Energy and emissions reduction

In its efforts to have Australia reach Net Zero emissions by 2050, Mr Frydenberg stated that “technology, not taxes, will get us there.”

“Tonight, we make further investments in microgrids to support regional and remote communities that don’t otherwise have access to the grid with small-scale renewable energy projects like solar and wind,” he said. “A low-emissions future with reliable and affordable power is critical to our plan for a strong economy.”

Labor’s Budget reply

Opposition Leader Anthony Albanese delivered his Budget Reply speech before Parliament on 31 March.

As is usual for the out-of-government party, Mr Albanese’s speech focused on broad priorities and didn’t delve into precise numerical figures – the elaboration of which will be the responsibility of a new Labor Treasurer should the ALP win the election.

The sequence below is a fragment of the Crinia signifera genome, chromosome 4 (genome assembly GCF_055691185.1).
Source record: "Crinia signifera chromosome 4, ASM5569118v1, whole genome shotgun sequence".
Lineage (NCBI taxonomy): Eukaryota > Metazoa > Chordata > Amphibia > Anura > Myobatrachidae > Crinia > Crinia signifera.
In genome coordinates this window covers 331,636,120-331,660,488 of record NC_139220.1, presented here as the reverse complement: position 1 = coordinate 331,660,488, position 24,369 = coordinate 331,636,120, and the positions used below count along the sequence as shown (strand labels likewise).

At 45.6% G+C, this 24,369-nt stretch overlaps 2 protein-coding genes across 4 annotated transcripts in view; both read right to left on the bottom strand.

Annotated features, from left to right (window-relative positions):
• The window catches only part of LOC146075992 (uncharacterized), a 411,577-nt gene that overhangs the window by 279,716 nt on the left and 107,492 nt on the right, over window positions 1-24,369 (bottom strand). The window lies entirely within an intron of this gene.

That said, Mr Albanese did flag the importance of making greater commitments to Australian manufacturing.

“We can revitalise Australian manufacturing – and power that manufacturing with Australian made renewable energy,” he said. “Exporting resources will always be important to Australia’s economy. But we should also use our resources – like our minerals and rare earths – to make products like batteries here, instead of just shipping them offshore and importing finished goods.”

Mr Albanese linked energy, emissions reduction, manufacturing, and infrastructure considerations together as key “pillars” upholding Labor’s “plan for growth and prosperity”, providing us insight into what to expect from an incoming Labor Government.